Execution of strategic initiatives goes beyond project management.
The three tenets of successful initiative execution are discipline, transparency, and efficiency.
Our experts at Spur Reply, have identified the tenets of successful initiative execution. At the highest level, strong strategic initiatives are executed with discipline, transparency, and efficiency. In this blog, we will explore how these attributes make an initiative successful.
This is the fourth in a 5-part blog series defining Spur Reply’s unique perspective on the often overlooked, but incredibly valuable world of business operations.
Part 4: This blog focuses on initiative execution
Discipline is the art of creating a consistent code of behavior within your initiative team. Disciplined strategic initiatives share the following common attributes: outcome-focused, on-time and on-budget, and quality-focused.
Projects can be long, overwhelming, and riddled with challenges. The team needs to maintain a focus on the desired outcome, like a North Star for guidance. A lack of focus on the outcome puts your team at risk of spending time, energy, and budget focused on the wrong goal, which can lead to cancelled project after months of work.
Teams that lead successful initiatives ensure all actions lead to the desired outcome, even when leaders aren’t present. Implementing outcome-focused discipline ensures that even if other roadblocks appear, your team is still marching toward a common goal.
On-time and on-budget
Keeping control of your timeline and budget is key to driving discipline within your team. The smoothest, most successful initiatives include transparency into upcoming meetings, team member vacations, key deliverables, and milestones. Like timelines, you should be reviewing budget regularly to account for previous and upcoming expenses.
Without effective timelines and budget management, your project can quickly get away from you. In one project, we witnessed a disconnect between our client’s pace and their expected delivery of the project. They did not create, nor review, a timeline and budget regularly. As a result, time snuck up on them, they scrambled and delivered less than expected.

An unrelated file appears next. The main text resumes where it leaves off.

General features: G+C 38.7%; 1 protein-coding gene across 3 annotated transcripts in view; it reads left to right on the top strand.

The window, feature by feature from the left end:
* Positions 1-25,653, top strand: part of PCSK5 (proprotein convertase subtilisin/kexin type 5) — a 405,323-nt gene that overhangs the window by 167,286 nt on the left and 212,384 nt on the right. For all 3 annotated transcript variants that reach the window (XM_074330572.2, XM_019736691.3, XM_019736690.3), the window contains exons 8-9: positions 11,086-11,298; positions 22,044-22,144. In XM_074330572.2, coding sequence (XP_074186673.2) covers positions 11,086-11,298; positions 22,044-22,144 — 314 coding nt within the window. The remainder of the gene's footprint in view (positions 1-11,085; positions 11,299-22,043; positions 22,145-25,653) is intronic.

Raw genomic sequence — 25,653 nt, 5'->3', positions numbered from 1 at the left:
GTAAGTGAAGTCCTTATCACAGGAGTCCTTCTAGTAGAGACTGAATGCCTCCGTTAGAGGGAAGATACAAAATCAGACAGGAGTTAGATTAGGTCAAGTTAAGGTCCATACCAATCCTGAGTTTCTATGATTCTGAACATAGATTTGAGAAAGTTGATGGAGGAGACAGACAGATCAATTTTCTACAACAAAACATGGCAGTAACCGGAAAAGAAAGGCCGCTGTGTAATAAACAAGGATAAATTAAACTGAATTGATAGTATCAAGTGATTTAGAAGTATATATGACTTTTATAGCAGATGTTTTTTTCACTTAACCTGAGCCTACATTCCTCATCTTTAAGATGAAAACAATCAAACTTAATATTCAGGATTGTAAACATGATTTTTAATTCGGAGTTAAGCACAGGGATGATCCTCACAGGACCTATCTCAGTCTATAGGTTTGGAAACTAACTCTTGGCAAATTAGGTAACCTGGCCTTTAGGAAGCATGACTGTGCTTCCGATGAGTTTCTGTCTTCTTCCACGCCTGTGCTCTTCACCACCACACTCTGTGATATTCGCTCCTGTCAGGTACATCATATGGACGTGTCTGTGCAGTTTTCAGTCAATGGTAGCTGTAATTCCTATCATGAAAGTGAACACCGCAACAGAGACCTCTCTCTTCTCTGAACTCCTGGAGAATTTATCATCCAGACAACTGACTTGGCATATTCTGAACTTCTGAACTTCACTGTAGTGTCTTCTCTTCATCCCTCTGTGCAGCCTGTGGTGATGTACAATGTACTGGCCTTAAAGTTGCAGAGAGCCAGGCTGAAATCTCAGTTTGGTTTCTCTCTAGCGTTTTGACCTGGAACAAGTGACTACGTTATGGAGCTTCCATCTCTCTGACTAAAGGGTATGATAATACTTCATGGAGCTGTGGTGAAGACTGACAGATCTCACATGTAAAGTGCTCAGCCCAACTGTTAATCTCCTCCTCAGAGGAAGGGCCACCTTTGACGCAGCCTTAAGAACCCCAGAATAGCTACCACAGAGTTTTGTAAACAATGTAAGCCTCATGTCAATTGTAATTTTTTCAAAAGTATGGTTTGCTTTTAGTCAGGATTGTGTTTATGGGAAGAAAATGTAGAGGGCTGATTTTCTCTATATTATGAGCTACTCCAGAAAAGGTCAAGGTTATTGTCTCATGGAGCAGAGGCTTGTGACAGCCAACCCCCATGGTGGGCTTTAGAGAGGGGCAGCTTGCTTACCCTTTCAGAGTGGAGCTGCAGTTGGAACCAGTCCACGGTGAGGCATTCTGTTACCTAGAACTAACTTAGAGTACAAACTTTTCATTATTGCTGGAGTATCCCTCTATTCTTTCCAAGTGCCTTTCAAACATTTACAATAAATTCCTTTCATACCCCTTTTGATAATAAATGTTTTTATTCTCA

Disciplined initiatives produce high-quality work products. Successful initiatives have a system and standards in place to ensure every piece of work is well informed, aligned to other projects or initiatives, reviewed with stakeholders, and approved by leadership. It is worth the effort to adhere to the system and standards.
When a team does not have a system in place to produce high-quality work, it runs the risk of not meeting initiative objectives. While a team may be able to achieve success through luck or a big push, strong work products make the goal much easier.
Transparency means creating an environment where information is open, available, and shared appropriately with key initiative participants.
Three groups within the organization most require transparency: the project team, leadership, and stakeholders.
Transparency means your project team has easy access to the project plan, working materials, and a list of decisions and open action items. Project teams need specific information — such as urgent tasks and project priorities — as they approach their work on individual and team levels.
Transparency helps the project team approach its work in the most informed way possible. When initiatives are not transparent, it can create confusion and disorganization. For example, if leadership does not quickly share important project decisions with the entire team, it can lead to insufficient work that must be redone.